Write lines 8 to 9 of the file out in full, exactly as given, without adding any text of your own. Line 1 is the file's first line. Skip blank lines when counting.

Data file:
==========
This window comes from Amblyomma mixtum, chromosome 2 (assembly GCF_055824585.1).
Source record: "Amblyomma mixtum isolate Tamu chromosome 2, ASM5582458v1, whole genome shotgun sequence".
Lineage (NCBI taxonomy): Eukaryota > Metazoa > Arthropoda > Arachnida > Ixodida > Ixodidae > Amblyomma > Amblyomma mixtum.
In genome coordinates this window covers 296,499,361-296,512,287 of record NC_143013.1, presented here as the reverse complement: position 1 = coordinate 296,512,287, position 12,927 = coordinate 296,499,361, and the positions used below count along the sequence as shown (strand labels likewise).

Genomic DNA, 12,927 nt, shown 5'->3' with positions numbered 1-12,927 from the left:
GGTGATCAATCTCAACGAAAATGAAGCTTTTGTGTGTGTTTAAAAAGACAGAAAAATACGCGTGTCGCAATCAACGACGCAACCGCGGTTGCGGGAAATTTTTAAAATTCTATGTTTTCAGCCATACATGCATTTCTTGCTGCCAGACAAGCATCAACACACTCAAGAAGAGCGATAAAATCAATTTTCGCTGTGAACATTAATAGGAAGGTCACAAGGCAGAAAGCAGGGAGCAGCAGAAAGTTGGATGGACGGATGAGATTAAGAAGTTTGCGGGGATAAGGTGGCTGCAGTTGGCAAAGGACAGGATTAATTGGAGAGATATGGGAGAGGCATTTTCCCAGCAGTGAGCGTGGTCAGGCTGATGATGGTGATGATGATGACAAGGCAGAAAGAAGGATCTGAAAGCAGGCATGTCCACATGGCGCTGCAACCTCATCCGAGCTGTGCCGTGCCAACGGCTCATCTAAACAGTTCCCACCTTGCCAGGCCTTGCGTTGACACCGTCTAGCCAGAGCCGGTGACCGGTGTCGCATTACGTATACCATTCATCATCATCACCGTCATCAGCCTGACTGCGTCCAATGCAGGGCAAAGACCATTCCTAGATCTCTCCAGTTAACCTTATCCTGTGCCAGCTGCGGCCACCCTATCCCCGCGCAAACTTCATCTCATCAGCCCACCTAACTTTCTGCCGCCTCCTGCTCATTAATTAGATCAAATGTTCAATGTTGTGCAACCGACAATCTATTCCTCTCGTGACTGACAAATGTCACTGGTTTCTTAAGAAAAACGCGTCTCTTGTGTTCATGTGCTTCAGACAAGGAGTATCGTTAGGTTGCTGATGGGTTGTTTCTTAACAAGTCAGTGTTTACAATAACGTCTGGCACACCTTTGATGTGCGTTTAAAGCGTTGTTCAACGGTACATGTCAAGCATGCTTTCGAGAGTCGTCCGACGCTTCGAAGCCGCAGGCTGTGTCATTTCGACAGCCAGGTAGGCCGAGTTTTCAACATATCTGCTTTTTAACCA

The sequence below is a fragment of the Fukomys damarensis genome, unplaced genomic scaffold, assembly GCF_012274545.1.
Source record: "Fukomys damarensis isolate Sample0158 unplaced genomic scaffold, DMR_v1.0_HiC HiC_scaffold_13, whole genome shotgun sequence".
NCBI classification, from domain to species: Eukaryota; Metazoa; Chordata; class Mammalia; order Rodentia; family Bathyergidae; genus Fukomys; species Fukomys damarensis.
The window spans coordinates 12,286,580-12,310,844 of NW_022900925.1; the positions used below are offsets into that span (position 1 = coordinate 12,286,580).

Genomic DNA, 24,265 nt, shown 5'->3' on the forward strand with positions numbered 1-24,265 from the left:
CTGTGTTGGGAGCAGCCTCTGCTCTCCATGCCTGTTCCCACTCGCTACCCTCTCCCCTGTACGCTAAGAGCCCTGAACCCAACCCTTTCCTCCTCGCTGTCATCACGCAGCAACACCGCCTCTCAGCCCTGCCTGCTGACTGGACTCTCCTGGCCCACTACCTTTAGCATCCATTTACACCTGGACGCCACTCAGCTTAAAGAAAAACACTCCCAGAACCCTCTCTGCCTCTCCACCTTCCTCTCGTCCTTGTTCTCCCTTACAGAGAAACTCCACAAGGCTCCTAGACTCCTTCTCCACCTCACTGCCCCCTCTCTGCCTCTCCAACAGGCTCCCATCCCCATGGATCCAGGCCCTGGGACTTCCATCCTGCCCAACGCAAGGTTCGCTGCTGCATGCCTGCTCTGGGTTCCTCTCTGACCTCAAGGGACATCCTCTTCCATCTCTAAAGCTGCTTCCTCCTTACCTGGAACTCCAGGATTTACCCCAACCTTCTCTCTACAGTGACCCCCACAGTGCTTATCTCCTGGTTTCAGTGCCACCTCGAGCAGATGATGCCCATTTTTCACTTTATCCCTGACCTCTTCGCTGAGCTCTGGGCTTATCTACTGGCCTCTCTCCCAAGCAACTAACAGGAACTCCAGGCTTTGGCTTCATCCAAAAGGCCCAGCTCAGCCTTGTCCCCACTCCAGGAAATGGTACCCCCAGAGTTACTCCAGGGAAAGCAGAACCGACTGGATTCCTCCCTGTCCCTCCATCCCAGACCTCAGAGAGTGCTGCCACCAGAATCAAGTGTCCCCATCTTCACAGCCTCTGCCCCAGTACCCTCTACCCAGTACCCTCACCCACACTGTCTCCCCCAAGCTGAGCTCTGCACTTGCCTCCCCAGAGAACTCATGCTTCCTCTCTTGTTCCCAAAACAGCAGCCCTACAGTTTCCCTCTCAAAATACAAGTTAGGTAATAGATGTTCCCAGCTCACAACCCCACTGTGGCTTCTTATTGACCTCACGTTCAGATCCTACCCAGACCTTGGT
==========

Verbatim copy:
Source record: "Fukomys damarensis isolate Sample0158 unplaced genomic scaffold, DMR_v1.0_HiC HiC_scaffold_13, whole genome shotgun sequence".
NCBI classification, from domain to species: Eukaryota; Metazoa; Chordata; class Mammalia; order Rodentia; family Bathyergidae; genus Fukomys; species Fukomys damarensis.